You are here

Regulation

NetCompetition.org Press Release on FCC wireless report which advances FCC de-competition policy

FOR IMMEDIATE RELEASE       

May 20, 2010                                                                                         

Contact:  Scott Cleland

703-217-2407

 

Scott Cleland, Chairman NetCompetition.org, on FCC Wireless Report:

  • “FCC advances its new de-competition policy in its new wireless assessment”

FCC's Dysfunctional Retransmission Rules Harm Consumers

The FCC's retransmission rules now perversely cause consumers to suffer unnecessary collateral damage in retransmission negotiations -- the exact opposite outcome the FCC wants -- in large part because the FCC's retransmission rules have not kept pace with dramatic competitive and technology changes over the last two decades.  

  • The FCC should, and easily can, protect consumers from becoming unnecessary collateral damage in retransmission negotiations by simply updating their nearly twenty-year-old FCC regulations with petitioned common sense modifications that ensure consumers never find themselves unnecessarily in the "bulls-eye" of the FCC's out-dated retransmission rules again.

To better understand how rules that possibly made sense in 1992, could produce predictably perverse and dysfunctional consumer outcomes today, think of the retransmission rules, like a regulatory "gun" that was originally and permanently pointed directly at a 1992 cable monopoly and no one else. 

Why FCC faces such skepticism on Title II assurances

There are many valid reasons why industry is highly skeptical of the FCC's many rhetorical assurances that nothing bad will happen from the FCC's planned regulation of broadband for the first time as a Title II common carrier service.

First, in response to the Comcast court decision, the FCC is hastily gambling away the benefits of broadband's proven "solid business foundation," in its longshot bet to win back an unproven "solid legal foundation" for the FCC.  

  • The FCC apparently is ignoring that restoring the FCC's legal "status quo" comes at the expense of the broadband industry's long-time status quo of being unregulated and the consumer's status quo of enjoying the benefits of a market driven Internet "unfettered by Federal and State regulation."  
  • Despite employing all the soothing words the FCC thinks the industry wants to hear, industry is much more interested in actions than words, as actions are what affect their businesses -- not words.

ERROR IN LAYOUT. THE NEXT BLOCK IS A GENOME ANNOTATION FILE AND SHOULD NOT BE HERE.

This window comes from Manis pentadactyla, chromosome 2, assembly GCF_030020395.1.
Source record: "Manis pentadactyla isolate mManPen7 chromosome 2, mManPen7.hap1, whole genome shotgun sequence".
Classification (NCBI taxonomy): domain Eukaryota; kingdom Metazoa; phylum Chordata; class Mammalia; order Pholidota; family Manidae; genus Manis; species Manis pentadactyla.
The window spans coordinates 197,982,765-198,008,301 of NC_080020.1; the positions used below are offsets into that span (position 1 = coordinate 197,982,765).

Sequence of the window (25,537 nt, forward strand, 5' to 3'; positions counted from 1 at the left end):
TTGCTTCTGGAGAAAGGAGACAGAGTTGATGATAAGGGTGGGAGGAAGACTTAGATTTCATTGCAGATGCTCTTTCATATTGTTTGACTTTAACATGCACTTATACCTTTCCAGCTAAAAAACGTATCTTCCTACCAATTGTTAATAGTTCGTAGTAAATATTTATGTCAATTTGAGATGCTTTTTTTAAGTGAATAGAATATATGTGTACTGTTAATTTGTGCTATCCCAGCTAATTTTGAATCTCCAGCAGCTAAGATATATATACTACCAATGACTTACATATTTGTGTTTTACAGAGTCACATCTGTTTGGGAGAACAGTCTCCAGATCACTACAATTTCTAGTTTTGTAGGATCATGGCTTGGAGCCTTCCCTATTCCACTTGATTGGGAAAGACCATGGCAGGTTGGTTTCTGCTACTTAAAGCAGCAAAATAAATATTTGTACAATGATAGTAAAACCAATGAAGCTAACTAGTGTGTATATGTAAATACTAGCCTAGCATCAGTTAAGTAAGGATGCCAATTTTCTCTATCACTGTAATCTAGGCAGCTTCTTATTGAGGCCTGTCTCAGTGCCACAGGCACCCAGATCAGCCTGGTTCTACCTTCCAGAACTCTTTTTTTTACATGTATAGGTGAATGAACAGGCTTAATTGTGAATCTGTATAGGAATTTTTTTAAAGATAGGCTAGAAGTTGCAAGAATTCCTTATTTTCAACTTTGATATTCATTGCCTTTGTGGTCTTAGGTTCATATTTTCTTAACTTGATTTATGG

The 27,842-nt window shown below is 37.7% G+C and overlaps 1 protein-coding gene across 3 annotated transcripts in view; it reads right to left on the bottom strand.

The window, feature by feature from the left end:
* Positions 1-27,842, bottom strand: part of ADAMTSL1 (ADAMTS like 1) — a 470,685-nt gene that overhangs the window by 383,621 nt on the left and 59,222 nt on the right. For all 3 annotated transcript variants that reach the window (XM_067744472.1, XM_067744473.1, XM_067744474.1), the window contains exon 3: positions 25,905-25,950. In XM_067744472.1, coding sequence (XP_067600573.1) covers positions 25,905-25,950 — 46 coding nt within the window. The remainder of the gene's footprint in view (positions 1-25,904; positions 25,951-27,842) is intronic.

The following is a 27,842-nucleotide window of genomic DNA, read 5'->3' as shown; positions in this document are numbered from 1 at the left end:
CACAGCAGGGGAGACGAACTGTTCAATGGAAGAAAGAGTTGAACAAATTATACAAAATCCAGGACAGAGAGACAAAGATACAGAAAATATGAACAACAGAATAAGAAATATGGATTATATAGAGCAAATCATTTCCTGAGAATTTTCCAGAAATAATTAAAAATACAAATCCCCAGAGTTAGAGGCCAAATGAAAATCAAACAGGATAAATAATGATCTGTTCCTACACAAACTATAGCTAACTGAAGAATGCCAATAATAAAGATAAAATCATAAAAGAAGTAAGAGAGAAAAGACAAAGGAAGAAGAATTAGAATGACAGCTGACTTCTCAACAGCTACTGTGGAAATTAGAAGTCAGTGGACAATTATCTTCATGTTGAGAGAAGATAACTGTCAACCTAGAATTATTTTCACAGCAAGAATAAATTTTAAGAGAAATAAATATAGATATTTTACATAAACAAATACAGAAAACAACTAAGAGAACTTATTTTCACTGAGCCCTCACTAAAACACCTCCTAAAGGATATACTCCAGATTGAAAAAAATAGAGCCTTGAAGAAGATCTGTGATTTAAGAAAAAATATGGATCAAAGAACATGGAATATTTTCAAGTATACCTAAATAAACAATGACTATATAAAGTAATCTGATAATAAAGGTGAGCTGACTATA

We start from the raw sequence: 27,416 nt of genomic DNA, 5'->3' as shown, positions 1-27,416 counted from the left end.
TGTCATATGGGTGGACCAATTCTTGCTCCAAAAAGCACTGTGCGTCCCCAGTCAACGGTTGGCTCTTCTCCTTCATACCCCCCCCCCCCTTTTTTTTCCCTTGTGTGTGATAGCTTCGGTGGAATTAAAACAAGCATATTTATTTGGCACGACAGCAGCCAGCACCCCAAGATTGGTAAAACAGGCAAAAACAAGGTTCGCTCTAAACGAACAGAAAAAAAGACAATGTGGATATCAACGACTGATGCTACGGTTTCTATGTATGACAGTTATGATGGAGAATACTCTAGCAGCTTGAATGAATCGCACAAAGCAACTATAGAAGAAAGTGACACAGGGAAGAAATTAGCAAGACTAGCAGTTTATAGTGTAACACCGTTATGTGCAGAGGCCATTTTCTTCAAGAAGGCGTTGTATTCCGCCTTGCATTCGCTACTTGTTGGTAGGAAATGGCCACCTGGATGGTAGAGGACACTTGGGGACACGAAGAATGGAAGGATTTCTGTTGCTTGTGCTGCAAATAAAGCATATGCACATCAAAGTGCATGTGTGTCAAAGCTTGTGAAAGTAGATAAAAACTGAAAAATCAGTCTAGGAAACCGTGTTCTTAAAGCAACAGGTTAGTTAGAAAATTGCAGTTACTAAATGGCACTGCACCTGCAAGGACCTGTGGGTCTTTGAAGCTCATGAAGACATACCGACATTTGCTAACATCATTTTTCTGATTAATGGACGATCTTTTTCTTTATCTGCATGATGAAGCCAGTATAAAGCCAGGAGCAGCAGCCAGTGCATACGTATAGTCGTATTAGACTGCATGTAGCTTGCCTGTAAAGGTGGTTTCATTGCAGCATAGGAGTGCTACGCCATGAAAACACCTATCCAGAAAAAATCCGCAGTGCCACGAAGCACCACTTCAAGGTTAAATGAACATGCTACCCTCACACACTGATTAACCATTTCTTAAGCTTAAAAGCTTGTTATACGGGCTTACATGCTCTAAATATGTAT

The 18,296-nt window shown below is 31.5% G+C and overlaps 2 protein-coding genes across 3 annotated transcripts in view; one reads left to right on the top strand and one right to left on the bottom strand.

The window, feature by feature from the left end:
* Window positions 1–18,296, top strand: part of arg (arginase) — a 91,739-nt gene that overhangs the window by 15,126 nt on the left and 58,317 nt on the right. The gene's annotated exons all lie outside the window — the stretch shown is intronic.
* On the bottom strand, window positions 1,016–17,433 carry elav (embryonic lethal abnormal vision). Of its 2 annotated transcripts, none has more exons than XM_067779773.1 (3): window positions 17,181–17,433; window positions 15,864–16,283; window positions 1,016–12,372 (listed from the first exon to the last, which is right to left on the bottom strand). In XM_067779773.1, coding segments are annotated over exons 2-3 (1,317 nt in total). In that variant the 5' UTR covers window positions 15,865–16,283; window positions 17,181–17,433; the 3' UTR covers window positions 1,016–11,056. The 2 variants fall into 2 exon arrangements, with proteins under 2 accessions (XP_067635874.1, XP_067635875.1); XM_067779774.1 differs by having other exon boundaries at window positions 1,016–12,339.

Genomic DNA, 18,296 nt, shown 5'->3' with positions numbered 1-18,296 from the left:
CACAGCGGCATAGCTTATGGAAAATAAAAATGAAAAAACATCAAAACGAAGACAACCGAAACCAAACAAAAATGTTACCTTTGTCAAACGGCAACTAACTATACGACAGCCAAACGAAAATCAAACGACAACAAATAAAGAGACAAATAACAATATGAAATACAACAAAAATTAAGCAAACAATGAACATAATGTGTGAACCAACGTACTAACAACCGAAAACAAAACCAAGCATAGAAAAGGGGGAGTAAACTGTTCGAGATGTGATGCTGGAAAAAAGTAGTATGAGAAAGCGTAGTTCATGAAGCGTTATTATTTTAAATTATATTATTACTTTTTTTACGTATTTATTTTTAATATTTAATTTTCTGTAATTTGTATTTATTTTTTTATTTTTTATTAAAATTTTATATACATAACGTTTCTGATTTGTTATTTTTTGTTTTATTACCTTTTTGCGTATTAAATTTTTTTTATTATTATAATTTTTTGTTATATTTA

• Simply, industry is increasingly watching what the FCC does rather than what it says.
  • The fact is industry is not reassured that nothing bad will happen to them, because the FCC has announced it plans to apply the most onerous foundational common carrier regulations on the broadband industry for the first time without any defensible justification or legal authority to do so. 

Second, the assertion that there has never been an instance of FCC "un-forbearance," is no assurance, because the FCC has never before reversed an entire sector's regulatory status before either. 

FCC's Achilles Heel on Broadband Third Way Approach

The Achilles heel of the FCC's announced "Third Way Legal Approach" for regulating the Internet is that it is simply not credible.

Incredible claim #1: The third way "does not involve regulating the Internet."

FCC Understating Systemic Risks of "Third Way" -- Why It's a Disaster Waiting to Happen

The FCC is vastly understating the systemic risk involved in the FCC's radical "third way" regulatory surgery to the Internet, the communications sector and the economy.

  • The FCC's proposed "third way" is an elaborate public relations facade that disguises huge problems and fatal conceptual/practical flaws that will become painfully obvious over time.
  • The FCC's proposal is long on politics and soothing rhetoric, but short on real world practicality or legitimacy; it predictably will ultimately collapse under its own weight, complexity and hubris -- unfortunately leaving exceptional carnage in its wake.
  • Simply, this proposal is too inherently contradictory and mind-numbingly complex, and too big not to fail.
  • This analysis will explain why it is a disaster waiting to happen; it's not a matter of if, but when the "third way" will collapse on itself.

I.  Why this "third way" is a disaster waiting to happen: